I asked in a previous post here for recommendations on what cameras one should use to film reality TV, and in response saw EX3s listed as a possible choice of camera to use for filming it. Online I read articles regarding the camera after reading responses to my previous post, and saw a site where it was used on a recognizable production --for example-- and thought it to be odd due to it's inexpense that it'd be capable of pulling off the job mentioned. Filming a reality TV show seems like a grand feat, and that choice of camera seemed questionable to a novice since I usually see photos online of crew members filming reality TV with seemingly much larger --and maybe more technically capable-- Sony cameras regularly --maybe 800s/900s. As a result of the regular use of those cameras, I wondered if they were being used out of choice or for a more practical and wise reason.
Below is a video clip of footage filmed with the EX3, and I feel it came out bad.
In my opinion the crew member using it to film may have had something to do with it coming out the way it did --with no camera stabilization/movement equipment being used, and it looking shaky as a result of it. The member also seemed to zoom in/out roughly adding to the bad result, in my opinion-- but did the camera as well? Was it the wrong choice? Used incorrectly? Not a fit for that type of job? Could you have used it better? Created better result? How, if so? Why not, if not?
Here's the EX3 footage mentioned above:
Here's a picture of a reality TV show being filmed -- I don't know if the camera being used is a Sony 800/900 or other camera, but it may be. It isn't the EX3 from the looks of it:
I mean it all comes down to shooter, lens selection and post work.
EX3 is an inexpensive ENG camera and it's small so you can shoulder it OR push it against your body for lower angle shots, making it ideal for reality work. I used one on a pilot once and really enjoyed working with it for TV stuff.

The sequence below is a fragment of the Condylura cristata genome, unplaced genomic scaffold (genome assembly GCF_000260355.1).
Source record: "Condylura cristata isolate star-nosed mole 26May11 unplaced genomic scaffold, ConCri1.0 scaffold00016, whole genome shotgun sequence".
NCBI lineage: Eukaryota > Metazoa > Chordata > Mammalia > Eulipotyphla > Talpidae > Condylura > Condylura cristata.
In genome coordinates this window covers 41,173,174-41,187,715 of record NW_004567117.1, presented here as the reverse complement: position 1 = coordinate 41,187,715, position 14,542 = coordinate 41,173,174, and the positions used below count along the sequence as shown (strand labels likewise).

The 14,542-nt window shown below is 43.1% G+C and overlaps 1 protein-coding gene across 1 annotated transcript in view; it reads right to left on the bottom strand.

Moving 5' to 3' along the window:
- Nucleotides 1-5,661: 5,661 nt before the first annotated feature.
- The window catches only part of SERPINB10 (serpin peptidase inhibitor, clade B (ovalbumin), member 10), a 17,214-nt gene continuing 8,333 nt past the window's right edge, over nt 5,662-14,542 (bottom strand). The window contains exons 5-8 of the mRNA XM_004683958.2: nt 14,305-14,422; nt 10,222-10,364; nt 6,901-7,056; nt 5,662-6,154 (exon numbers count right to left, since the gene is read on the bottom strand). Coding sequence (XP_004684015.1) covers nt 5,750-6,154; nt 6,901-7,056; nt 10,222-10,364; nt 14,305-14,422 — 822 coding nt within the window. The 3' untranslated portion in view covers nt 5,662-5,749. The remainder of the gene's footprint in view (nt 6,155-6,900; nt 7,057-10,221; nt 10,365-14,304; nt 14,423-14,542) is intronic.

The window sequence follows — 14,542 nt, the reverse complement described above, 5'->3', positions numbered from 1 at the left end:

But like any camera, if you're not a great shooter, it's not gonna come out good.
The camera in that still is an optical disk camera. Not sure the model off the top of my head, but not part of the same family for sure.
the XDCam optical are the same fam as the XDCam EXs if memory serves. Very similar codec if not the exact same, one is just disk based. Maybe the 750?
And the EX is a very good camera, but like a hammer, just because you have a useful tool doesn't mean you can do anything good with it.
I would agree withTyler.. not really the same family. EX1 and EX3 are definitely of a way lower order than the PDW700/800 disc cam,s.. and alot cheaper..
EX cam,s are only 1/2 inch chip and limited to 35 Mbps.. ( non broadcast level).. I think the EX can be recorded to better spec from the SDI to an external recorder..
PDW 700/800 is a 2/3 inch 3 CCD sensor and although XDCAM .. can record 422 HD 50 Mbps.. a much superior cam to the EX,s.. the 800 was the main workhorse for just about all broadcast TV.. till s35 sensor cams took over
Edited by Robin R Probyn, 06 December 2015 - 03:28 AM.
Yes sure.. but alot of stuff has gone over to F5/C300 and now even more Fs7.. I sold my PMW500 as my F5 was the only camera working.. the move for doc,s over to S35 cam,s was much quicker than I thought .. all corp shoots had gone S35 a few years back.. i guess news,reality tv and sports will still be 2/3...